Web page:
Individuals with Holt-Oram syndrome are at risk for cardiac conduction defects even if a congenital heart malformation is not present. When there is an interruption of the normal flow of electrical impulses (heart block) through the heart, the two upper chambers of the heart (atria) may beat normally and the two lower chambers (ventricles) may contract less often or “fall behind” the atrial contractions. In the mild form of heart block, there may be a slight delay between the contractions of the atria and of the ventricles (prolonged P-R interval). Other degrees of heart block may also occur in some cases (e.g., right bundle branch block). In some cases, the delay between atrial and ventricular contractions may continue to lengthen until a ventricular beat may be dropped altogether. In other, more severe cases of heart block, only a percentage (e.g., half, quarter, etc.) of atrial beats may be conducted to the ventricles. When complete heart block occurs, the ventricles and the atria beat independently of one another.
The effects of conduction defects in individuals with Holt-Oram syndrome are highly variable, ranging from no apparent symptoms to potentially serious complications. For example, those who exhibit prolonged P-R intervals may not exhibit any associated symptoms. Observable symptoms may also not occur in affected individuals who experience dropped beats. In more severe cases of heart block, inadequate blood flow from the ventricles could cause affected individuals may experience breathlessness due to the heart’s inability to pump blood effectively (heart failure), develop chest pains, or experience fainting episodes (syncope). In rare cases, if the ventricular beat slows dramatically or stops, affected individuals may black out, have seizures, or experience life-threatening symptoms. Some individuals with mild symptoms are not diagnosed with Holt-Oram syndrome until middle age when symptoms of cardiac conduction disease occur.
Holt-Oram syndrome can be inherited as an autosomal dominant genetic trait. The only gene known to be associated with Holt-Oram syndrome has been mapped on the long arm (q) of chromosome 12 (12q24.1) and termed the TBX5 gene. A TBX5 gene mutation has been identified in approximately 74% of individuals affected with Holt-Oram syndrome. This is likely to be an underestimate of the true TBX5 mutation frequency, since genetic testing does not always detect all types of mutations. Currently, there are more than 70 known mutations in the TBX5 gene that cause Holt-Oram syndrome. Potential causes for the remainder of affected individuals include incorrect reading and translation of the TBX5 gene during protein production.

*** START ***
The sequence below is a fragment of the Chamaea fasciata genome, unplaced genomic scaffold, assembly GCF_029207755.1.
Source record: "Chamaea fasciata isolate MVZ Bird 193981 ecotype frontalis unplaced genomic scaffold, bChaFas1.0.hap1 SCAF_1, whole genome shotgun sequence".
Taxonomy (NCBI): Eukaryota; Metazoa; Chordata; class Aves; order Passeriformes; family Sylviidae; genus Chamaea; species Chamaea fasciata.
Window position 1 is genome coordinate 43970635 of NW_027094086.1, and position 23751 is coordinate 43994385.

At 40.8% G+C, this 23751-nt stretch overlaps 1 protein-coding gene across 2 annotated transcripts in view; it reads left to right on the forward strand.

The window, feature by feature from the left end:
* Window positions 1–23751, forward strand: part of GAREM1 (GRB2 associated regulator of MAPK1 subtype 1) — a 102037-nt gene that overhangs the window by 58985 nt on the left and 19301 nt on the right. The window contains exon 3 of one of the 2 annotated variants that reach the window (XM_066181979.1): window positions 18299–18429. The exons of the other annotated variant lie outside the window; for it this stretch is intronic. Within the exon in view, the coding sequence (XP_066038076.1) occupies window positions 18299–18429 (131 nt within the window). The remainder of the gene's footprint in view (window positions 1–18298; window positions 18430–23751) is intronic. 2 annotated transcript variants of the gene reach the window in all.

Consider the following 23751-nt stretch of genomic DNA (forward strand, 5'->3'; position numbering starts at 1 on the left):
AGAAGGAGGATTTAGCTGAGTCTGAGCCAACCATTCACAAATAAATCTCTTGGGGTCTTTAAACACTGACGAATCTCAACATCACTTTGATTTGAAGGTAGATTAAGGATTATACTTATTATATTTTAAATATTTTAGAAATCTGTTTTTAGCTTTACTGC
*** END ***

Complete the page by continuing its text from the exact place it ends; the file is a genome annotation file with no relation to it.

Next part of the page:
Genetic diseases are determined by the combination of genes for a particular trait that are on the chromosomes received from the father and the mother. Dominant genetic disorders occur when only a single copy of an abnormal gene is necessary for the appearance of the disease. The abnormal gene can be inherited from either parent, or can be the result of a new mutation (gene change) in the affected individual. Approximately 85% of cases of Holt-Oram syndrome are thought to be due to new mutations in the TBX5 gene. The risk of passing the abnormal gene from affected parent to offspring is 50% for each pregnancy regardless of the gender of the resulting child.
Chromosomes, which are present in the nucleus of human cells, carry the genetic information for each individual. Human body cells normally have 46 chromosomes. Pairs of human chromosomes are numbered from 1 through 22 and the sex chromosomes are designated X and Y. Males have one X and one Y chromosome and females have two X chromosomes. Each chromosome has a short arm designated “p” and a long arm designated “q”. Chromosomes are further sub-divided into many bands that are numbered. For example, “chromosome 12q24.1” refers to band 24.1 on the long arm of chromosome 12. The numbered bands specify the location of the thousands of genes that are present on each chromosome.
Holt-Oram syndrome is a rare genetic disorder that occurs in many racial and ethnic groups; and affects males and females in equal numbers. The estimated prevalence is 1/100,000 livebirths.